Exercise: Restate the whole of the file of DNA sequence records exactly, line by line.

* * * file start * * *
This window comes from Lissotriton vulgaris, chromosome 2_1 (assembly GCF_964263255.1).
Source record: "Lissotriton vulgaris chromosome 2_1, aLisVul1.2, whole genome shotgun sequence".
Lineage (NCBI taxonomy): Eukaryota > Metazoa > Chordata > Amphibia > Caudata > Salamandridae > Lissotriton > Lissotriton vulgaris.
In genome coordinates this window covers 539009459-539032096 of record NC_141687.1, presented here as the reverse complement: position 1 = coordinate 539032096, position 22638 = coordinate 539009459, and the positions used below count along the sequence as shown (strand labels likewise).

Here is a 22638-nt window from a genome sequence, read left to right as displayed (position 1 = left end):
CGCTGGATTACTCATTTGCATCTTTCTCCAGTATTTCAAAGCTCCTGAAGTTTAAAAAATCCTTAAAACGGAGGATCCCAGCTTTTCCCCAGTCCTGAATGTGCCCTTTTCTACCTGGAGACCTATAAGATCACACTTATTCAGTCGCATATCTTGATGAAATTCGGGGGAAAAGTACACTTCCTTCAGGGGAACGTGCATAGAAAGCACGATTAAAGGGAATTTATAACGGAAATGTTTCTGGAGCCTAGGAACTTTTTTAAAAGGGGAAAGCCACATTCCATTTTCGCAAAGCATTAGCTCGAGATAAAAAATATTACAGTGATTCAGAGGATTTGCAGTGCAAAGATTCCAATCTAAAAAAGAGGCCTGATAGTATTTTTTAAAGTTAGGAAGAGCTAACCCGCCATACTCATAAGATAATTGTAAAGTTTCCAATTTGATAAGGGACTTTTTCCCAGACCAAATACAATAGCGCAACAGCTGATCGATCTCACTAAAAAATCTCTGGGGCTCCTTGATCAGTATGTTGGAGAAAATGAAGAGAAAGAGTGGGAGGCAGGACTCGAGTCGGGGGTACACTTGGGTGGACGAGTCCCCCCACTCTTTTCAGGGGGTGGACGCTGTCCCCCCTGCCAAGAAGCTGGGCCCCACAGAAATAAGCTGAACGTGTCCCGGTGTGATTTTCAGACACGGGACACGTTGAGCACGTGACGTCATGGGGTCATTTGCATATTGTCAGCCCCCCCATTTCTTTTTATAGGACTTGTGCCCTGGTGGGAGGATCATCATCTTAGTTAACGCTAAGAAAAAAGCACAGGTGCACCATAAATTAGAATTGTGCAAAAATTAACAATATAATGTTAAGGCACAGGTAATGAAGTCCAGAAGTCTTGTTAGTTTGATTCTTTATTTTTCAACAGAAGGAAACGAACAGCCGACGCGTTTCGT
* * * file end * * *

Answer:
This window comes from Lissotriton vulgaris, chromosome 2_1 (assembly GCF_964263255.1).
Source record: "Lissotriton vulgaris chromosome 2_1, aLisVul1.2, whole genome shotgun sequence".
Lineage (NCBI taxonomy): Eukaryota > Metazoa > Chordata > Amphibia > Caudata > Salamandridae > Lissotriton > Lissotriton vulgaris.
In genome coordinates this window covers 539009459-539032096 of record NC_141687.1, presented here as the reverse complement: position 1 = coordinate 539032096, position 22638 = coordinate 539009459, and the positions used below count along the sequence as shown (strand labels likewise).

Here is a 22638-nt window from a genome sequence, read left to right as displayed (position 1 = left end):
CGCTGGATTACTCATTTGCATCTTTCTCCAGTATTTCAAAGCTCCTGAAGTTTAAAAAATCCTTAAAACGGAGGATCCCAGCTTTTCCCCAGTCCTGAATGTGCCCTTTTCTACCTGGAGACCTATAAGATCACACTTATTCAGTCGCATATCTTGATGAAATTCGGGGGAAAAGTACACTTCCTTCAGGGGAACGTGCATAGAAAGCACGATTAAAGGGAATTTATAACGGAAATGTTTCTGGAGCCTAGGAACTTTTTTAAAAGGGGAAAGCCACATTCCATTTTCGCAAAGCATTAGCTCGAGATAAAAAATATTACAGTGATTCAGAGGATTTGCAGTGCAAAGATTCCAATCTAAAAAAGAGGCCTGATAGTATTTTTTAAAGTTAGGAAGAGCTAACCCGCCATACTCATAAGATAATTGTAAAGTTTCCAATTTGATAAGGGACTTTTTCCCAGACCAAATACAATAGCGCAACAGCTGATCGATCTCACTAAAAAATCTCTGGGGCTCCTTGATCAGTATGTTGGAGAAAATGAAGAGAAAGAGTGGGAGGCAGGACTCGAGTCGGGGGTACACTTGGGTGGACGAGTCCCCCCACTCTTTTCAGGGGGTGGACGCTGTCCCCCCTGCCAAGAAGCTGGGCCCCACAGAAATAAGCTGAACGTGTCCCGGTGTGATTTTCAGACACGGGACACGTTGAGCACGTGACGTCATGGGGTCATTTGCATATTGTCAGCCCCCCCATTTCTTTTTATAGGACTTGTGCCCTGGTGGGAGGATCATCATCTTAGTTAACGCTAAGAAAAAAGCACAGGTGCACCATAAATTAGAATTGTGCAAAAATTAACAATATAATGTTAAGGCACAGGTAATGAAGTCCAGAAGTCTTGTTAGTTTGATTCTTTATTTTTCAACAGAAGGAAACGAACAGCCGACGCGTTTCGT